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01 Sep 2022

MPLS replacement with an alternative WAN solution

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Ranit Fink
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Table of Contents

Over the last few years, enterprises have significantly changed the way they use the internet. Communication that used to take place between corporate sites has moved to the cloud. As a result, the number of organizations using MPLS dropped by 24% between 2018-2020.

There was a time when MPLS offered a number of benefits that businesses couldn’t find anywhere else. They offered high-quality connectivity, secure network connections, and service backed by an SLA. However, its high price, lack of flexibility, and inability to provide the right type of cloud and SaaS connectivity made it unfit for many organizations.

According to research firm TeleGeography’s WAN Manager’s Survey, 82% of enterprise networks were MPLS based in 2018. By 2020, that number dropped to 58%. At the same time, enterprises using SD-WAN grew from 18% in 2018 to 43% by 2020.

Enterprises looking for an MPLS alternative frequently find themselves drawing up an MPLS vs SD-WAN pro-con list. If you are thinking of an MPLS replacement solution, here are some of the things you’ll need to consider.

1. Cloud Connectivity

MPLS doesn’t connect companies to the cloud. Instead, it routes packets over a private line between company branches. While this system works well within an organization’s network, it doesn’t help with working efficiently on SaaS applications or other cloud-based workloads.

At first glance, SD-WAN meets the needs of organizations. It enables enterprises and their employees to connect both site-to-site and site-to-cloud. Through an SD-WAN connection, employees can seamlessly collaborate with one another on the cloud or conduct video conference meetings as long as the available internet connection allows it.

However, SD-WAN doesn’t cover the full length of the network. In contrast to MPLS, which created private tunnels between sites, SD-WAN only covers the first and last mile. In between, it hands off packets to the public web, where it is subject to the same traffic and congestion that drives all public internet data.

As a result, network outages can impact productivity and efficiency. Slowdowns can add latency to video and voice calls and create inefficiencies within SaaS apps.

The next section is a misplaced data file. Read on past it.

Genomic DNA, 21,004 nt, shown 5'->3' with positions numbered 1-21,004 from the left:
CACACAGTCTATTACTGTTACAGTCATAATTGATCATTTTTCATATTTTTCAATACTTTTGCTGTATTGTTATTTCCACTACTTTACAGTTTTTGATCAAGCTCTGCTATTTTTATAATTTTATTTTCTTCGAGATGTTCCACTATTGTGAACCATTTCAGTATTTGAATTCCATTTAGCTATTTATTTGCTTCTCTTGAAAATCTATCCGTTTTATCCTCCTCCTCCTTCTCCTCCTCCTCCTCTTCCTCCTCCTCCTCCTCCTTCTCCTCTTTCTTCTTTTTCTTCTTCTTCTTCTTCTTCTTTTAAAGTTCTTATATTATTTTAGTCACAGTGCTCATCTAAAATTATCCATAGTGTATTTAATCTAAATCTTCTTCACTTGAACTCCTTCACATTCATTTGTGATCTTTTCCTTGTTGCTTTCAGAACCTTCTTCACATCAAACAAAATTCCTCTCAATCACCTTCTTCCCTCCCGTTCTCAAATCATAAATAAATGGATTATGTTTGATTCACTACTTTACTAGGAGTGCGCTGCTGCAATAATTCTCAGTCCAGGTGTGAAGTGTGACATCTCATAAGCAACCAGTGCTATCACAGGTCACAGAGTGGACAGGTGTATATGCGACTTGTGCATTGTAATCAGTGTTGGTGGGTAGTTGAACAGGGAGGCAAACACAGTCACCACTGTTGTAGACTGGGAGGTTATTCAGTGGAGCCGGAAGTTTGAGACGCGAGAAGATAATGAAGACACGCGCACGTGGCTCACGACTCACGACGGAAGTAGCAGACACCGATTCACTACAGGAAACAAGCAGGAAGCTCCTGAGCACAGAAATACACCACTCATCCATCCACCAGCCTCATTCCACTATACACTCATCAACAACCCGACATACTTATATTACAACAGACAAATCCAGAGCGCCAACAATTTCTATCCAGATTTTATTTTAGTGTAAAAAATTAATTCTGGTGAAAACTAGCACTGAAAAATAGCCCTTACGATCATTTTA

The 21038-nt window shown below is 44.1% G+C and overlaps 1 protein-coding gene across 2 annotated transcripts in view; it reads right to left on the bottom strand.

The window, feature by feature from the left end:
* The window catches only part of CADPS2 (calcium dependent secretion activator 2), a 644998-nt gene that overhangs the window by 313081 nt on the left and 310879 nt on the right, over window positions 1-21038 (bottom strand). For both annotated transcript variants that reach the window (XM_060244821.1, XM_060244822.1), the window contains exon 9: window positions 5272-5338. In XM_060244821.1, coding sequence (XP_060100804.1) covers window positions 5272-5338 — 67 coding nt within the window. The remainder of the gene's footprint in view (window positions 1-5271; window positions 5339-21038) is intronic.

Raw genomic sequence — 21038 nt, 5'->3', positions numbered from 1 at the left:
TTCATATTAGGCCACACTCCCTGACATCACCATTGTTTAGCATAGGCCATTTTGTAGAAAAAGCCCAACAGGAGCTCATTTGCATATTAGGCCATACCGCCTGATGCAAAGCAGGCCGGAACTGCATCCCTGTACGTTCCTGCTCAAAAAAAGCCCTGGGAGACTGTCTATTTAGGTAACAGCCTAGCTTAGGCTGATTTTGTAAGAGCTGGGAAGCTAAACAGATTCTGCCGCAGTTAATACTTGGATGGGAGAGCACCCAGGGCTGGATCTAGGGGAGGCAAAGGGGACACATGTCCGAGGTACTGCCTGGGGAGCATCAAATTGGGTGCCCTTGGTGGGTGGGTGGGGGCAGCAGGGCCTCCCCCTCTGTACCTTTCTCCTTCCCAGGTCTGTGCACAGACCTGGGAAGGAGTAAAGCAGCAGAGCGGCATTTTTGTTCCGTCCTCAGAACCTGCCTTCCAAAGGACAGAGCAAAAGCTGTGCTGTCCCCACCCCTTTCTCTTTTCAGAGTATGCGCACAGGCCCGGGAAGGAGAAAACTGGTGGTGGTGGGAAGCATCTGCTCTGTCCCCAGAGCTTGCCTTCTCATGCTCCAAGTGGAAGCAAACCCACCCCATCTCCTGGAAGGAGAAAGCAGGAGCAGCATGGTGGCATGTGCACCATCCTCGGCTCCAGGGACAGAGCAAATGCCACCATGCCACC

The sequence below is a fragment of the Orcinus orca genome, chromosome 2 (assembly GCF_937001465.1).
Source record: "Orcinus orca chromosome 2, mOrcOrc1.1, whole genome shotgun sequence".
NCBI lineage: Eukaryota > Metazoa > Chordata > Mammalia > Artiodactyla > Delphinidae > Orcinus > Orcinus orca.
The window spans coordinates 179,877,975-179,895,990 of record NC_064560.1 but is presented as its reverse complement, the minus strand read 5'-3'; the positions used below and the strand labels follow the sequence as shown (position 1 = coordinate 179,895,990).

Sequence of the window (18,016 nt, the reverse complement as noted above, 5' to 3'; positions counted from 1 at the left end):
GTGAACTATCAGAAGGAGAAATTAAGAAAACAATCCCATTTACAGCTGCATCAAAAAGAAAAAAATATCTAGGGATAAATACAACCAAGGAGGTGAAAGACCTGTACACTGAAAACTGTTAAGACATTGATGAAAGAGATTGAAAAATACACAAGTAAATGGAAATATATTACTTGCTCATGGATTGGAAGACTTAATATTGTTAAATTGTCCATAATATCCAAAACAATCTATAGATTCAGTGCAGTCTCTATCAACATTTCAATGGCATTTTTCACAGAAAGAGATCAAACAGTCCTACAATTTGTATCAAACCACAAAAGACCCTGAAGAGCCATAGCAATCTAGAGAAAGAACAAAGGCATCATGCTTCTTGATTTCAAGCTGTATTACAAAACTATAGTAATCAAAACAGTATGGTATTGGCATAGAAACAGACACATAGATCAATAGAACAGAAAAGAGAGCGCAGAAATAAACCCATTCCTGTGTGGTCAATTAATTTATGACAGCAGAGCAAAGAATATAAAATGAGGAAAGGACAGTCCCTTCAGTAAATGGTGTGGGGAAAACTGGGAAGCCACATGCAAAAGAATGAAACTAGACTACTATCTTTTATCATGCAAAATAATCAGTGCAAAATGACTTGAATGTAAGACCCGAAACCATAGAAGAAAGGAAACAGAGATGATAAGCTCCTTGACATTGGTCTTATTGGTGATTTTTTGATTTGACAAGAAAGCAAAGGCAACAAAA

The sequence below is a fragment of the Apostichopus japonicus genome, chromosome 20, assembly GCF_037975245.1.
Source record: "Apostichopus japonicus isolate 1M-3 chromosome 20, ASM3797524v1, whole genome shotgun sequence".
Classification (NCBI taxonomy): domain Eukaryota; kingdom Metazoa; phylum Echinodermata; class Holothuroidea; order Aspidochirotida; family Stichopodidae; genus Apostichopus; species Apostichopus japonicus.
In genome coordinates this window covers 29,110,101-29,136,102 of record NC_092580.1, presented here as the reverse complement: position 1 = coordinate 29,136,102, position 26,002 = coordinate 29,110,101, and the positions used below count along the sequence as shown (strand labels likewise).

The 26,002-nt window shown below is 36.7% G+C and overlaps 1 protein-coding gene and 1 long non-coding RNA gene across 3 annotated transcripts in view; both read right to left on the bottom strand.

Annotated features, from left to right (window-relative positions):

2. SLAs (Service-Level Agreements)

One of the key benefits that MPLS provided was the service-provider-backed SLA. The full-length architecture and priority-based labeling system enabled service providers to guarantee connectivity.

However, as noted in the previous section, SD-WAN doesn’t cover the full length of the network. It uses the public web. Data that travels over the web is subject to Border Gateway Protocol (BGP), which makes routing decisions based on paths, network policies, or rule sets configured by a network administrator. Packets can be misrouted, delayed, or otherwise broken, and since it is traveling over the public internet, SD-WANs on their own are incapable of providing and enforcing an SLA.

3. Pricing & Costs

MPLS is an expensive, hardware-based technology that requires significant capital investment for every company site. Changes in service levels require additional capital expenses, as hardware needs to be upgraded or replaced. For companies with locations in multiple countries, this often means working with different vendors who have different pricing schemes.

SD-WAN does have some capital expenses to replace the edge, but most of its expenses are operating expenses. As a result, SD-WAN is significantly less expensive to deploy and operate.

Why Teridion?

Teridion’s Network-as-a-Service platform addresses all the specialized solutions that enterprises expect from MPLS, but at a new standard of quality and efficiency. IT teams can deploy Teridion in hours—while reducing IT costs.

4. Flexibility & Scale

SD-WAN’s greatest strength lies in its flexibility. As a software-defined network, it allows for centralized policy management and security. It also scales quickly, allowing for growth as required by the business. 

SD-WAN is fully capable of handling cloud workloads. This optimization is achieved through cloud-based software solutions that are enabled by the SD-WAN’s flexibility and continuous development.

MPLS, on the other hand, is highly inflexible. Changes can only be made with hardware upgrades, which are not only expensive but slow to roll out. Scaling can only happen through additional capital investment into the network. Any changes done to the MPLS are handled by the service provider. And frequently takes a long time s to complete.

5. Time to Provision

SD-WAN is comprised of three primary parts. 

  • The SD-WAN Edge, where network endpoints reside.